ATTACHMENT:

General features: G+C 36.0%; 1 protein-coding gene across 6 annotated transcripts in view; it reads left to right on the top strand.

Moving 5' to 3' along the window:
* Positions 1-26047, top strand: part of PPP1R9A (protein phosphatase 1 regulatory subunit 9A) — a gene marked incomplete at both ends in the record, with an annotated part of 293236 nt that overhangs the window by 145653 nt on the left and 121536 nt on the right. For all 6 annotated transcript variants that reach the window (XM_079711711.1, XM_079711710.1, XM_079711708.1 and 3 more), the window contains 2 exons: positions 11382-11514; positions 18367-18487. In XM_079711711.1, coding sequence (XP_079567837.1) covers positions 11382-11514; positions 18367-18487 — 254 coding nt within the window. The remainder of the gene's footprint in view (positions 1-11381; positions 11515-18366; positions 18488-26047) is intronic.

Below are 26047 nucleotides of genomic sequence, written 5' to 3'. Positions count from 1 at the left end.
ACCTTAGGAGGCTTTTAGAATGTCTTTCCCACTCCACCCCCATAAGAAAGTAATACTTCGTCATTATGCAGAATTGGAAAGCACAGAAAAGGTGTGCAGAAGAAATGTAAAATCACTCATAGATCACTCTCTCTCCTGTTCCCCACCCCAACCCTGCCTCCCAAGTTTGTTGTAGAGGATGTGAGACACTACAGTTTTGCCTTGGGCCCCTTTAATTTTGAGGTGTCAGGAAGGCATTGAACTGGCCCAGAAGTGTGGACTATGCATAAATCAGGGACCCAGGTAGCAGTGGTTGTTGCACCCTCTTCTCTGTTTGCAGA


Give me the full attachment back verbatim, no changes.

General features: G+C 36.0%; 1 protein-coding gene across 6 annotated transcripts in view; it reads left to right on the top strand.

Moving 5' to 3' along the window:
* Positions 1-26047, top strand: part of PPP1R9A (protein phosphatase 1 regulatory subunit 9A) — a gene marked incomplete at both ends in the record, with an annotated part of 293236 nt that overhangs the window by 145653 nt on the left and 121536 nt on the right. For all 6 annotated transcript variants that reach the window (XM_079711711.1, XM_079711710.1, XM_079711708.1 and 3 more), the window contains 2 exons: positions 11382-11514; positions 18367-18487. In XM_079711711.1, coding sequence (XP_079567837.1) covers positions 11382-11514; positions 18367-18487 — 254 coding nt within the window. The remainder of the gene's footprint in view (positions 1-11381; positions 11515-18366; positions 18488-26047) is intronic.

Below are 26047 nucleotides of genomic sequence, written 5' to 3'. Positions count from 1 at the left end.
ACCTTAGGAGGCTTTTAGAATGTCTTTCCCACTCCACCCCCATAAGAAAGTAATACTTCGTCATTATGCAGAATTGGAAAGCACAGAAAAGGTGTGCAGAAGAAATGTAAAATCACTCATAGATCACTCTCTCTCCTGTTCCCCACCCCAACCCTGCCTCCCAAGTTTGTTGTAGAGGATGTGAGACACTACAGTTTTGCCTTGGGCCCCTTTAATTTTGAGGTGTCAGGAAGGCATTGAACTGGCCCAGAAGTGTGGACTATGCATAAATCAGGGACCCAGGTAGCAGTGGTTGTTGCACCCTCTTCTCTGTTTGCAGA